- The “At-Fault” Rule: Many other states have adopted “no-fault” rules for car insurance coverage, However, Virginia remains a pure “at-fault” state for auto accidents. In other words, the at-fault driver’s insurance in the case of an auto accident will always be primarily responsible for covering the damages. The driver not at fault will not be able to receive payment from their own insurance unless the at-fault driver is uninsured or underinsured. As a result, the determination of fault in an auto accident is especially important in Virginia.
- Statute of Limitations: In Virginia, claims involving personal injury or death resulting from an auto accident must be made within 2 years. Claims only involving property damage can be made within 5 years.
- Contributory Negligence: Only a small number of states, including Virginia, continue to follow the rule of contributory negligence in auto accidents. This basically means that a party cannot recover damages unless the other driver is found to be 100% at fault for the accident. A driver determined to be even 1% at fault is unable to recover.
Should I Hire a Northern Virginia Auto Accident Lawyer?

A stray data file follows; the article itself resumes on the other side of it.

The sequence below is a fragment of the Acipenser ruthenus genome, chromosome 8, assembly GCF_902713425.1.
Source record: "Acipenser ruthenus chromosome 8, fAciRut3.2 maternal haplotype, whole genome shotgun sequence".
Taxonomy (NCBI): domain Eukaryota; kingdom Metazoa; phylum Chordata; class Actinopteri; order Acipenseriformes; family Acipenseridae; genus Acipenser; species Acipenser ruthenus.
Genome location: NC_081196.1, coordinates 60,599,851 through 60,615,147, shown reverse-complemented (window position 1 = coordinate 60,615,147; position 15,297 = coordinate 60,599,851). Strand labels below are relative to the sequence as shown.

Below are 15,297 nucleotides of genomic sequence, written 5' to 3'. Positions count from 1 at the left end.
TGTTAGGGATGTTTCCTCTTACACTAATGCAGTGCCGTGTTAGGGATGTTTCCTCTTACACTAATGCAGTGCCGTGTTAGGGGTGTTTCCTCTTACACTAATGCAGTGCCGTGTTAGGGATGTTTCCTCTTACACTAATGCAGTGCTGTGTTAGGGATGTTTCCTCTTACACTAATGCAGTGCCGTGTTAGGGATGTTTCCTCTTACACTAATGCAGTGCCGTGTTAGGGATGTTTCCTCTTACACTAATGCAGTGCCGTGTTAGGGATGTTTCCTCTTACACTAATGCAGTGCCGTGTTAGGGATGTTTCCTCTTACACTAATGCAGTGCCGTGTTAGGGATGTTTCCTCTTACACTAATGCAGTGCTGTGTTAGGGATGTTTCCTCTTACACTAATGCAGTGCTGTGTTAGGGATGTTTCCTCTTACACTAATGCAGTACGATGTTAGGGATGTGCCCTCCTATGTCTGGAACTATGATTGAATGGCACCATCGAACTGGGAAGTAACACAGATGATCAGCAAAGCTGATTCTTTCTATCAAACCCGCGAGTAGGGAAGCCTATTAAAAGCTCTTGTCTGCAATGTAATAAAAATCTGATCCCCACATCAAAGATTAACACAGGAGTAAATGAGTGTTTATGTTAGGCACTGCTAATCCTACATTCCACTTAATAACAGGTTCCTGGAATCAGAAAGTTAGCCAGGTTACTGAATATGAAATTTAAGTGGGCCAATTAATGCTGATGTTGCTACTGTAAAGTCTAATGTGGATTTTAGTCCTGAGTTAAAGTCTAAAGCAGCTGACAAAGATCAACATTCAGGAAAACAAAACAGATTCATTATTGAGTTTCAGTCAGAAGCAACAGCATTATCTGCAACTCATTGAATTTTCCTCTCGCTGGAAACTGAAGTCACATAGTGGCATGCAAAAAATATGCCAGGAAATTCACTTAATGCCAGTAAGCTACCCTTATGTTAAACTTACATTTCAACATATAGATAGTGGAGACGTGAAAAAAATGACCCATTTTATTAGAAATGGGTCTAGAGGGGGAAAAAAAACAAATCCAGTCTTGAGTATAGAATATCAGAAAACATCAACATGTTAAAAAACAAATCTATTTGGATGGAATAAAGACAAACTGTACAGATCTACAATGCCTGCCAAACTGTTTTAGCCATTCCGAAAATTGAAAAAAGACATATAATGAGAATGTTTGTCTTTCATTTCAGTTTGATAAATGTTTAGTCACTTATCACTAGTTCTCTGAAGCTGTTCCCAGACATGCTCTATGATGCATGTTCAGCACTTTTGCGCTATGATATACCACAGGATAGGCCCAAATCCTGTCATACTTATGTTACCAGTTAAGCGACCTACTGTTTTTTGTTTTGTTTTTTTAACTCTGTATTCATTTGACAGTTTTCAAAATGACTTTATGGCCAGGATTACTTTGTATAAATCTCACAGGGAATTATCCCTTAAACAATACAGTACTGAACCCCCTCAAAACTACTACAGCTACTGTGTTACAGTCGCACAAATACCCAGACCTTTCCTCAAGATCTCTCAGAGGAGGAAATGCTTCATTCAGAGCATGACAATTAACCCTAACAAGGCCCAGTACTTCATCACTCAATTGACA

It is almost always advisable to hire an auto accident lawyer if you are involved in an auto accident and feel as though you are entitled to damages. Similarly, it is equally advisable to hire an auto accident lawyer if you are involved in an auto accident and another party involved is seeking to recover damages from you.
In states using the “no fault” rule (and depending on your exact coverages), insurance companies will usually pay for physical and property damages suffered by their customers, and then use their own attorneys to get the at-fault driver’s insurance company to reimburse them, leaving no reason for the parties to the accident to hire their own lawyers.
That would not be the case in Northern Virginia. If the car insurance company used by a Virginia driver determined to be at fault refuses to pay damages to the party not-at-fault, the car insurance company of the party not-at-fault will most likely not pay the damages.
In this event the not-at-fault party would have to try to recover damages from the at-fault party’s insurance or from the party personally, almost certainly resulting in an auto accident lawsuit. This makes it especially important to consult a car accident lawyer in the case of a Northern Virginia auto accident.